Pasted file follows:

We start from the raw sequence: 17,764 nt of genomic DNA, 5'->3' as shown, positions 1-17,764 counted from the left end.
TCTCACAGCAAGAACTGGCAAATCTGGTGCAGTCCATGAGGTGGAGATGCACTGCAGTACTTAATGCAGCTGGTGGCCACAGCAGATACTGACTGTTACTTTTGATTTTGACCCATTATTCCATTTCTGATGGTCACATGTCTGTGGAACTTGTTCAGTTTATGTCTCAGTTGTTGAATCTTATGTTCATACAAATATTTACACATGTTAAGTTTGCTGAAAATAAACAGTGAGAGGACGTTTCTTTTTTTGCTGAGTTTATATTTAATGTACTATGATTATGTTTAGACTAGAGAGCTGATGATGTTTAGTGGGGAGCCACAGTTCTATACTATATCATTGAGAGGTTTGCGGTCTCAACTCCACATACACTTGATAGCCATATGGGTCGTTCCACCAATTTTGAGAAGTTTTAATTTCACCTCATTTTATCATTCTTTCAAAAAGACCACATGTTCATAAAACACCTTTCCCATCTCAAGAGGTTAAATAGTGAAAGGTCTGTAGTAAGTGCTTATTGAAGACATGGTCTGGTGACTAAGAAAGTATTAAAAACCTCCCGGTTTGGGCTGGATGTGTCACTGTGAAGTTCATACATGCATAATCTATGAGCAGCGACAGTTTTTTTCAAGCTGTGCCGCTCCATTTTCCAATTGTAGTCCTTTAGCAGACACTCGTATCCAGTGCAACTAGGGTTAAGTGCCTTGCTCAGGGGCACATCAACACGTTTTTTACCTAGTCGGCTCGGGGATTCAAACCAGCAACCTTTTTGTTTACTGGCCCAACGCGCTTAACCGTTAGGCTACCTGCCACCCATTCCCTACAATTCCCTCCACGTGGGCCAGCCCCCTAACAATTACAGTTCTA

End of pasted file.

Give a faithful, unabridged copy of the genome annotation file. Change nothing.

We start from the raw sequence: 17,764 nt of genomic DNA, 5'->3' as shown, positions 1-17,764 counted from the left end.
TCTCACAGCAAGAACTGGCAAATCTGGTGCAGTCCATGAGGTGGAGATGCACTGCAGTACTTAATGCAGCTGGTGGCCACAGCAGATACTGACTGTTACTTTTGATTTTGACCCATTATTCCATTTCTGATGGTCACATGTCTGTGGAACTTGTTCAGTTTATGTCTCAGTTGTTGAATCTTATGTTCATACAAATATTTACACATGTTAAGTTTGCTGAAAATAAACAGTGAGAGGACGTTTCTTTTTTTGCTGAGTTTATATTTAATGTACTATGATTATGTTTAGACTAGAGAGCTGATGATGTTTAGTGGGGAGCCACAGTTCTATACTATATCATTGAGAGGTTTGCGGTCTCAACTCCACATACACTTGATAGCCATATGGGTCGTTCCACCAATTTTGAGAAGTTTTAATTTCACCTCATTTTATCATTCTTTCAAAAAGACCACATGTTCATAAAACACCTTTCCCATCTCAAGAGGTTAAATAGTGAAAGGTCTGTAGTAAGTGCTTATTGAAGACATGGTCTGGTGACTAAGAAAGTATTAAAAACCTCCCGGTTTGGGCTGGATGTGTCACTGTGAAGTTCATACATGCATAATCTATGAGCAGCGACAGTTTTTTTCAAGCTGTGCCGCTCCATTTTCCAATTGTAGTCCTTTAGCAGACACTCGTATCCAGTGCAACTAGGGTTAAGTGCCTTGCTCAGGGGCACATCAACACGTTTTTTACCTAGTCGGCTCGGGGATTCAAACCAGCAACCTTTTTGTTTACTGGCCCAACGCGCTTAACCGTTAGGCTACCTGCCACCCATTCCCTACAATTCCCTCCACGTGGGCCAGCCCCCTAACAATTACAGTTCTA